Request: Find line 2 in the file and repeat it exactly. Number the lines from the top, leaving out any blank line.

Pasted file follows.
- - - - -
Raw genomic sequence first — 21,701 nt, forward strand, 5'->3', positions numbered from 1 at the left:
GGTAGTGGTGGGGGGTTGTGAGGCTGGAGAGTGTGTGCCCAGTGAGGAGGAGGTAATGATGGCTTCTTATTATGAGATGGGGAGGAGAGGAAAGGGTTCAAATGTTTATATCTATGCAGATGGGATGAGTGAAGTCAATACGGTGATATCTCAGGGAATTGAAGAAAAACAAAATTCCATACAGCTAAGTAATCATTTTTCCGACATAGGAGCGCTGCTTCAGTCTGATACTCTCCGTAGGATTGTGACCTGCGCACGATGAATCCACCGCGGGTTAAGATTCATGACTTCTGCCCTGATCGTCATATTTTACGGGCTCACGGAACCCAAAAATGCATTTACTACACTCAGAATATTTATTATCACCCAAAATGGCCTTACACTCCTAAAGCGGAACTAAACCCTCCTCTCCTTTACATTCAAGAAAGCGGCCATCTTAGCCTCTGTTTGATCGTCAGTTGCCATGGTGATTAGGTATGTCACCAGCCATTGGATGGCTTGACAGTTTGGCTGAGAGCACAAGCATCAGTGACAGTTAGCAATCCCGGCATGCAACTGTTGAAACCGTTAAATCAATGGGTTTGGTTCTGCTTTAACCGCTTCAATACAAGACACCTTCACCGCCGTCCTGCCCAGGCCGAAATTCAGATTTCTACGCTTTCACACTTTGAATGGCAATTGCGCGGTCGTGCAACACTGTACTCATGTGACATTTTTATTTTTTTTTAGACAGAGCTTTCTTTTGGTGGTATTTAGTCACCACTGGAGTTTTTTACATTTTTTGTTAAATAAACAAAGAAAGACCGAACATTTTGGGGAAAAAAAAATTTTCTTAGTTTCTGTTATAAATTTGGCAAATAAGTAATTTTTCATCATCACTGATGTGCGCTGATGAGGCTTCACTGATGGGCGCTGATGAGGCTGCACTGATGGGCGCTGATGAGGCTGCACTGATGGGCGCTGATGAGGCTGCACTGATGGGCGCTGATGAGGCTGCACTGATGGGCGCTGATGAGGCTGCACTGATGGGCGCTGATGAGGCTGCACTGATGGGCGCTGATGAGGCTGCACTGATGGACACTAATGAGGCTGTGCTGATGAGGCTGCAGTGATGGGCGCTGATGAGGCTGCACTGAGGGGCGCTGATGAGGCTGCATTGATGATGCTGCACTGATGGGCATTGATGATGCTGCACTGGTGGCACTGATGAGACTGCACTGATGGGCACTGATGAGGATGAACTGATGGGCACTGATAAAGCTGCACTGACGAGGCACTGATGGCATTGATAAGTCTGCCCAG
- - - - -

GGTAGTGGTGGGGGGTTGTGAGGCTGGAGAGTGTGTGCCCAGTGAGGAGGAGGTAATGATGGCTTCTTATTATGAGATGGGGAGGAGAGGAAAGGGTTCAAATGTTTATATCTATGCAGATGGGATGAGTGAAGTCAATACGGTGATATCTCAGGGAATTGAAGAAAAACAAAATTCCATACAGCTAAGTAATCATTTTTCCGACATAGGAGCGCTGCTTCAGTCTGATACTCTCCGTAGGATTGTGACCTGCGCACGATGAATCCACCGCGGGTTAAGATTCATGACTTCTGCCCTGATCGTCATATTTTACGGGCTCACGGAACCCAAAAATGCATTTACTACACTCAGAATATTTATTATCACCCAAAATGGCCTTACACTCCTAAAGCGGAACTAAACCCTCCTCTCCTTTACATTCAAGAAAGCGGCCATCTTAGCCTCTGTTTGATCGTCAGTTGCCATGGTGATTAGGTATGTCACCAGCCATTGGATGGCTTGACAGTTTGGCTGAGAGCACAAGCATCAGTGACAGTTAGCAATCCCGGCATGCAACTGTTGAAACCGTTAAATCAATGGGTTTGGTTCTGCTTTAACCGCTTCAATACAAGACACCTTCACCGCCGTCCTGCCCAGGCCGAAATTCAGATTTCTACGCTTTCACACTTTGAATGGCAATTGCGCGGTCGTGCAACACTGTACTCATGTGACATTTTTATTTTTTTTTAGACAGAGCTTTCTTTTGGTGGTATTTAGTCACCACTGGAGTTTTTTACATTTTTTGTTAAATAAACAAAGAAAGACCGAACATTTTGGGGAAAAAAAAATTTTCTTAGTTTCTGTTATAAATTTGGCAAATAAGTAATTTTTCATCATCACTGATGTGCGCTGATGAGGCTTCACTGATGGGCGCTGATGAGGCTGCACTGATGGGCGCTGATGAGGCTGCACTGATGGGCGCTGATGAGGCTGCACTGATGGGCGCTGATGAGGCTGCACTGATGGGCGCTGATGAGGCTGCACTGATGGGCGCTGATGAGGCTGCACTGATGGGCGCTGATGAGGCTGCACTGATGGACACTAATGAGGCTGTGCTGATGAGGCTGCAGTGATGGGCGCTGATGAGGCTGCACTGAGGGGCGCTGATGAGGCTGCATTGATGATGCTGCACTGATGGGCATTGATGATGCTGCACTGGTGGCACTGATGAGACTGCACTGATGGGCACTGATGAGGATGAACTGATGGGCACTGATAAAGCTGCACTGACGAGGCACTGATGGCATTGATAAGTCTGCCCAG